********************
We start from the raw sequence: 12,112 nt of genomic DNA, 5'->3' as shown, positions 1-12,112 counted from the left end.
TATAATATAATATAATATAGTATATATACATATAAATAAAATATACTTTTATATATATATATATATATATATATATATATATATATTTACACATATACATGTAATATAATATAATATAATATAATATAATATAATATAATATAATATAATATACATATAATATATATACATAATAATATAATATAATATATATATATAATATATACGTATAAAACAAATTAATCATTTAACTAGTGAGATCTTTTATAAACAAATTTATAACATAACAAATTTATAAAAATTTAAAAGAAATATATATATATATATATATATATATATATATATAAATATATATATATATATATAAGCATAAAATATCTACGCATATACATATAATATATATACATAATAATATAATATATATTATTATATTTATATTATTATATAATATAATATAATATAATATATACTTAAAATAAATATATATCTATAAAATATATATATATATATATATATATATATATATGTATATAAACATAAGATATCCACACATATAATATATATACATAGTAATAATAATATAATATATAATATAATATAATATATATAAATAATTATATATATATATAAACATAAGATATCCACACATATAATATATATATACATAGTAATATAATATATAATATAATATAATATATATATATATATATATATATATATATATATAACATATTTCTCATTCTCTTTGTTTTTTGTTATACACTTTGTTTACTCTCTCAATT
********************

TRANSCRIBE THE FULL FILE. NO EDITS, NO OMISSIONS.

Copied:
We start from the raw sequence: 12,112 nt of genomic DNA, 5'->3' as shown, positions 1-12,112 counted from the left end.
TATAATATAATATAATATAGTATATATACATATAAATAAAATATACTTTTATATATATATATATATATATATATATATATATATATTTACACATATACATGTAATATAATATAATATAATATAATATAATATAATATAATATAATATAATATACATATAATATATATACATAATAATATAATATAATATATATATATAATATATACGTATAAAACAAATTAATCATTTAACTAGTGAGATCTTTTATAAACAAATTTATAACATAACAAATTTATAAAAATTTAAAAGAAATATATATATATATATATATATATATATATATATAAATATATATATATATATATAAGCATAAAATATCTACGCATATACATATAATATATATACATAATAATATAATATATATTATTATATTTATATTATTATATAATATAATATAATATAATATATACTTAAAATAAATATATATCTATAAAATATATATATATATATATATATATATATATATGTATATAAACATAAGATATCCACACATATAATATATATACATAGTAATAATAATATAATATATAATATAATATAATATATATAAATAATTATATATATATATAAACATAAGATATCCACACATATAATATATATATACATAGTAATATAATATATAATATAATATAATATATATATATATATATATATATATATATATATAACATATTTCTCATTCTCTTTGTTTTTTGTTATACACTTTGTTTACTCTCTCAATT